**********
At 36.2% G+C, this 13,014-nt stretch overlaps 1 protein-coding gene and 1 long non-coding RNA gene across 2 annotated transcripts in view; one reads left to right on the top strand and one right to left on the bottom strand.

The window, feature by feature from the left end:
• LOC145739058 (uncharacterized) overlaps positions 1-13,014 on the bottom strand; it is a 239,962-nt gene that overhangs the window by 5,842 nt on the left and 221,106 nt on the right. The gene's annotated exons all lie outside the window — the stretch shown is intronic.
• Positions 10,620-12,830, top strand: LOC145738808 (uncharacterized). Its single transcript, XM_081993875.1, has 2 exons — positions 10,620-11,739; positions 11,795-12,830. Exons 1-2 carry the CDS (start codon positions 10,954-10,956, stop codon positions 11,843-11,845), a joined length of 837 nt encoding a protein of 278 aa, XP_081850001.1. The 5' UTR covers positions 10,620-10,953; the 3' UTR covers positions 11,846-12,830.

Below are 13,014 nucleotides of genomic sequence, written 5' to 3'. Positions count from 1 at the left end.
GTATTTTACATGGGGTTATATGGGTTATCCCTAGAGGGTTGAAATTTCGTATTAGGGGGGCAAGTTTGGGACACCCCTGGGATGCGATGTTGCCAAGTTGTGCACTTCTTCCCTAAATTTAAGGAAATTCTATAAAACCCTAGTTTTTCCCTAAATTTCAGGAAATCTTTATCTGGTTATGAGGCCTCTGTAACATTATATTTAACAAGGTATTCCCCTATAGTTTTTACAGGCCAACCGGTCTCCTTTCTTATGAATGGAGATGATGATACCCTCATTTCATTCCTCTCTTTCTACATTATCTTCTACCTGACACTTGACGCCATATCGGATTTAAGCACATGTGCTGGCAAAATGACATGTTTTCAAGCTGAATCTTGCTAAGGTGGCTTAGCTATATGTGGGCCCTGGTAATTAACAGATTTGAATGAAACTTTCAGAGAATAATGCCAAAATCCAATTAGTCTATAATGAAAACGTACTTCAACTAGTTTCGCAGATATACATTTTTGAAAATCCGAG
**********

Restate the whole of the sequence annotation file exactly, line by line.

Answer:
At 36.2% G+C, this 13,014-nt stretch overlaps 1 protein-coding gene and 1 long non-coding RNA gene across 2 annotated transcripts in view; one reads left to right on the top strand and one right to left on the bottom strand.

The window, feature by feature from the left end:
• LOC145739058 (uncharacterized) overlaps positions 1-13,014 on the bottom strand; it is a 239,962-nt gene that overhangs the window by 5,842 nt on the left and 221,106 nt on the right. The gene's annotated exons all lie outside the window — the stretch shown is intronic.
• Positions 10,620-12,830, top strand: LOC145738808 (uncharacterized). Its single transcript, XM_081993875.1, has 2 exons — positions 10,620-11,739; positions 11,795-12,830. Exons 1-2 carry the CDS (start codon positions 10,954-10,956, stop codon positions 11,843-11,845), a joined length of 837 nt encoding a protein of 278 aa, XP_081850001.1. The 5' UTR covers positions 10,620-10,953; the 3' UTR covers positions 11,846-12,830.

Below are 13,014 nucleotides of genomic sequence, written 5' to 3'. Positions count from 1 at the left end.
GTATTTTACATGGGGTTATATGGGTTATCCCTAGAGGGTTGAAATTTCGTATTAGGGGGGCAAGTTTGGGACACCCCTGGGATGCGATGTTGCCAAGTTGTGCACTTCTTCCCTAAATTTAAGGAAATTCTATAAAACCCTAGTTTTTCCCTAAATTTCAGGAAATCTTTATCTGGTTATGAGGCCTCTGTAACATTATATTTAACAAGGTATTCCCCTATAGTTTTTACAGGCCAACCGGTCTCCTTTCTTATGAATGGAGATGATGATACCCTCATTTCATTCCTCTCTTTCTACATTATCTTCTACCTGACACTTGACGCCATATCGGATTTAAGCACATGTGCTGGCAAAATGACATGTTTTCAAGCTGAATCTTGCTAAGGTGGCTTAGCTATATGTGGGCCCTGGTAATTAACAGATTTGAATGAAACTTTCAGAGAATAATGCCAAAATCCAATTAGTCTATAATGAAAACGTACTTCAACTAGTTTCGCAGATATACATTTTTGAAAATCCGAG